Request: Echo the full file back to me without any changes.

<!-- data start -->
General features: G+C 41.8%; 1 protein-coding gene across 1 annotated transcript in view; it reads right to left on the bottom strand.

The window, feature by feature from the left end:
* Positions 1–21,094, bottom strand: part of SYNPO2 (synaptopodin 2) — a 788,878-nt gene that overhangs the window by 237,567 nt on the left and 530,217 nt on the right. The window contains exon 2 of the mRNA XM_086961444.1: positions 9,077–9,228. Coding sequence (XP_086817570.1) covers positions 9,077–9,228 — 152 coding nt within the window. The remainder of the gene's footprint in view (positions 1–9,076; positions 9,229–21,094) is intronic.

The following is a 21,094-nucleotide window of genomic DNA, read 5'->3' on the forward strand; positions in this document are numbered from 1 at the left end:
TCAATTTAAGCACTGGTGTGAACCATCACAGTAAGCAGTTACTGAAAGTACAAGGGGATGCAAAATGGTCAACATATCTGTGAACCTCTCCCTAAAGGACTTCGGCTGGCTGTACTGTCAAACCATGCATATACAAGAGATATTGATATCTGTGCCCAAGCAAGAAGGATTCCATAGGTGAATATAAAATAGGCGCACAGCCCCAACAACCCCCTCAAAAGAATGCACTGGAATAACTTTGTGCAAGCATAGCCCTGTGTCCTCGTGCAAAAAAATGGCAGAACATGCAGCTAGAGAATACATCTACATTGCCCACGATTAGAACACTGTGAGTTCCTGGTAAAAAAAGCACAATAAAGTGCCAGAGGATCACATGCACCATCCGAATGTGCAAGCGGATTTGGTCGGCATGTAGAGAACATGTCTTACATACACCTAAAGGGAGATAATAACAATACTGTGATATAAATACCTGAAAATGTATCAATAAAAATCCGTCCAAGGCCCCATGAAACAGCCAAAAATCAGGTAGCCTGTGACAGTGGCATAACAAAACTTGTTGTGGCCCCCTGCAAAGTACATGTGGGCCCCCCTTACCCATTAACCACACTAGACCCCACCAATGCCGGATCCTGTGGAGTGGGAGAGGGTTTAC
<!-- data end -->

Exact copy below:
General features: G+C 41.8%; 1 protein-coding gene across 1 annotated transcript in view; it reads right to left on the bottom strand.

The window, feature by feature from the left end:
* Positions 1–21,094, bottom strand: part of SYNPO2 (synaptopodin 2) — a 788,878-nt gene that overhangs the window by 237,567 nt on the left and 530,217 nt on the right. The window contains exon 2 of the mRNA XM_086961444.1: positions 9,077–9,228. Coding sequence (XP_086817570.1) covers positions 9,077–9,228 — 152 coding nt within the window. The remainder of the gene's footprint in view (positions 1–9,076; positions 9,229–21,094) is intronic.

The following is a 21,094-nucleotide window of genomic DNA, read 5'->3' on the forward strand; positions in this document are numbered from 1 at the left end:
TCAATTTAAGCACTGGTGTGAACCATCACAGTAAGCAGTTACTGAAAGTACAAGGGGATGCAAAATGGTCAACATATCTGTGAACCTCTCCCTAAAGGACTTCGGCTGGCTGTACTGTCAAACCATGCATATACAAGAGATATTGATATCTGTGCCCAAGCAAGAAGGATTCCATAGGTGAATATAAAATAGGCGCACAGCCCCAACAACCCCCTCAAAAGAATGCACTGGAATAACTTTGTGCAAGCATAGCCCTGTGTCCTCGTGCAAAAAAATGGCAGAACATGCAGCTAGAGAATACATCTACATTGCCCACGATTAGAACACTGTGAGTTCCTGGTAAAAAAAGCACAATAAAGTGCCAGAGGATCACATGCACCATCCGAATGTGCAAGCGGATTTGGTCGGCATGTAGAGAACATGTCTTACATACACCTAAAGGGAGATAATAACAATACTGTGATATAAATACCTGAAAATGTATCAATAAAAATCCGTCCAAGGCCCCATGAAACAGCCAAAAATCAGGTAGCCTGTGACAGTGGCATAACAAAACTTGTTGTGGCCCCCTGCAAAGTACATGTGGGCCCCCCTTACCCATTAACCACACTAGACCCCACCAATGCCGGATCCTGTGGAGTGGGAGAGGGTTTAC